Oliver Landing slapped with stop-work orders

Oliver Landing slapped with stop-work orders

A couple of housing units at Oliver Landing have been subject to a stop-work order by the Town. The developer is trying to rectify the situation so it does not impact construction timelines. (Photo by Lyonel Doherty)

By Lyonel Doherty

The developer of a local housing project says he is “shocked” that the Town of Oliver has issued him two stop-work orders.

Oliver Landing developer David Perehudoff said he doesn’t understand why the orders were issued (two days before Christmas) on a couple of units being built on Sawmill Road.

Perehudoff, who was vacationing in Mexico, said he was made aware that the Town’s building inspector (Wayde Bliss) entered the property and placed two stop-work orders without the courtesy of a phone call.

“What’s wrong? That’s a good question,” the developer said.

Perehudoff indicated that Bliss is requiring that the housing units have twice the amount of spray foam insulation that is required under the BC Building Code.

Perehudoff said Bliss is going above and beyond what the Town is authorizing him to do.

“I don’t think the Town knows what he is doing. This is not a matter of safety or health.”

The Chronicle emailed Bliss to clarify the stop-work order but did not get a response.

Oliver Mayor Ron Hovanes said he did not know the details, suggesting that Town management would have the specifics.

Deputy Corporate Officer Linda Schultz gave the Chronicle a copy of the order, which states that two units are in violation of Building Bylaw 1140 because of having no insulation inspection.

In the meantime, Perehudoff said he is trying to rectify the situation and is willing to challenge the orders in an open discussion.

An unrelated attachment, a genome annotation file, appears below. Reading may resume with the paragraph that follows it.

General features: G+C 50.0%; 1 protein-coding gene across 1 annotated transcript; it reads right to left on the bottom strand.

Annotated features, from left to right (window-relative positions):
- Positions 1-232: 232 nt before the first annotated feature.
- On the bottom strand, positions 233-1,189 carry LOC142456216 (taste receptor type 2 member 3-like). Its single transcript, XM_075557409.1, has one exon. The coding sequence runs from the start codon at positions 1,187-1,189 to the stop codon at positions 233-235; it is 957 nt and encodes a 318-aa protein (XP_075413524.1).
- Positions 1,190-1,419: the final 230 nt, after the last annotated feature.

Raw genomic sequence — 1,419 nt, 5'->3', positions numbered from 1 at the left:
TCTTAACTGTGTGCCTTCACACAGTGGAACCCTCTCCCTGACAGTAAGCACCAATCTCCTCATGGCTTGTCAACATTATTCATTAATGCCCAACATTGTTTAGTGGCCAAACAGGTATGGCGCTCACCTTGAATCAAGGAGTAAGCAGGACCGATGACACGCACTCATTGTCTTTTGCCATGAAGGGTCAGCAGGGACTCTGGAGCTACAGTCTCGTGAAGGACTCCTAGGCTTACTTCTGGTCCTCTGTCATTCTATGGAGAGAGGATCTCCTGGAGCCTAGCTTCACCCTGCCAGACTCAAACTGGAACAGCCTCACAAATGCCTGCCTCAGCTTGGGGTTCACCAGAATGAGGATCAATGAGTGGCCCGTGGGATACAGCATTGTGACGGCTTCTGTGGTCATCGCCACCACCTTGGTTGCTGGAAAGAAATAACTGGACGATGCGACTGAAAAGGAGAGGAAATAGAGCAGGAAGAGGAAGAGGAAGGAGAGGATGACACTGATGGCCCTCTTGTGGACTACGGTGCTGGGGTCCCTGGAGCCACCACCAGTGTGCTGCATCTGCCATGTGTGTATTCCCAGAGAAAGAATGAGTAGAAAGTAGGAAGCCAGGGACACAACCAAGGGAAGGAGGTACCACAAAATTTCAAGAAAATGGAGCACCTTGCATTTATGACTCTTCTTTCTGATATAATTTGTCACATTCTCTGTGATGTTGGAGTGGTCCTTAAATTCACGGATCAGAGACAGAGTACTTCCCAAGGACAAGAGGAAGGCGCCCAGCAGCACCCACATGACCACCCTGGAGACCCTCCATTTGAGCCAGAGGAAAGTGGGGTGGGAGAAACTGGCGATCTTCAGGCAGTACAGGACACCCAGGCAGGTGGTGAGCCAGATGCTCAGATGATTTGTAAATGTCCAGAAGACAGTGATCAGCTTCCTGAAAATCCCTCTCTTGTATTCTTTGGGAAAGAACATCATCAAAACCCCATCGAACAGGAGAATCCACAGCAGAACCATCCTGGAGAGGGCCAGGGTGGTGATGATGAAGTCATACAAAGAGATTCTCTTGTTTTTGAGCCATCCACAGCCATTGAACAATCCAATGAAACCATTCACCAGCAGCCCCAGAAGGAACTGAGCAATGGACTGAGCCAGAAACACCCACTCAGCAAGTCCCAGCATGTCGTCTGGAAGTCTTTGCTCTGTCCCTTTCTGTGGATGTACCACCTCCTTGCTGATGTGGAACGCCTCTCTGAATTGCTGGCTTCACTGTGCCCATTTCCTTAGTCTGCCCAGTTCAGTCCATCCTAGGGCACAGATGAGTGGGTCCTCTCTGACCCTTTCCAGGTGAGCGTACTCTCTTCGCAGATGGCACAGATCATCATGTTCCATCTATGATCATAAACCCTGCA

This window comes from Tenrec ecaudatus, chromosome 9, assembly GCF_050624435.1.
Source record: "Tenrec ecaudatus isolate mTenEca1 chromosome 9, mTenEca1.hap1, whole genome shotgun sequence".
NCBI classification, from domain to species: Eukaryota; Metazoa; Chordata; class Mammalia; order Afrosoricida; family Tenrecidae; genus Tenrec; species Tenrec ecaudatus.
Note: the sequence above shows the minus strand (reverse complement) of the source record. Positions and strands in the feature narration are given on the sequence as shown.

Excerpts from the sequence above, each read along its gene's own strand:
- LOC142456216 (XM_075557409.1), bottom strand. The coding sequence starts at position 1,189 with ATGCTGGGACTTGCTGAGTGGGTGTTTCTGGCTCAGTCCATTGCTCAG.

On Wednesday morning, Chief Administrative Officer Cathy Cowan said Bliss will be conducting an inspection on two other units in addition to the ones that have stop work orders.



  1. Orders are not issued on a basis of convince for a developer. It is the developers sole responsibility to meet municipal bylaws and provincial building code for their projects. You can not be “shocked” about something that should have come to light or did come to light and was ignored purposefully long ago.

    As the developer were you not capable of asking that all provincial and municipal requirements were being met from your team? If they did not give you the correct information that is the developers responsibility to bring their project back into line. Bylaw is there to make sure a developer lives up the and full fills all of its responsibilities to the town.

    This seems to solely an internal problem at Oliver Landing either they ignored municipal bylaws intentionally, didn’t do proper research while in development, or did not hire the right people to get the information needed on building requirements.

    As quoted in an ODN article “We will do what’s required by the BC Building Code. And now it becomes an argument. We welcome that argument in front of council with our engineers.”

    How is this an argument the town has the full right to inspect your work and insure it complies municipally and provincially. If Oliver Landing’s “professional engineer” did not supply or research enough to get the answers needed that is Oliver Landing’s issue and not one to be labeled against the town.

    Maybe someone can correct me but town bylaws can ad on extra requirements for construction of buildings. This is an extra requirement that the town of Oliver has for building here. Provincial building code is the “Minimum Standard” and municipalities can ask for a higher standard if you want to build in their area. I do not think you can just arbitrarily ignore either municipal or provincial building codes.

    You do not want to have to go back having failed to catch this at an earlier point. From both the towns and developers stand point, it is a win win to catch this stuff early. If only a few units are adversely affected by this Oliver Landing should be thanking the town for catching this in my opinion. If the units were further along and more units were affected the town can ask for it to be redone to municipal code, which would cost Oliver Landing MUCH more in the long run.

  2. It is excellent that the town cares about putting up buildings properly. At the end of the day, no one remembers if it goes over the scheduled time or costs a bit more than expected – they see the evidence of what you built and that is it. (Or didn’t build, in the case of projects that do not go forward and create eyesores and rat problems.) So, build it to last, to be impressive, think about future maintenance, and you cannot go wrong.


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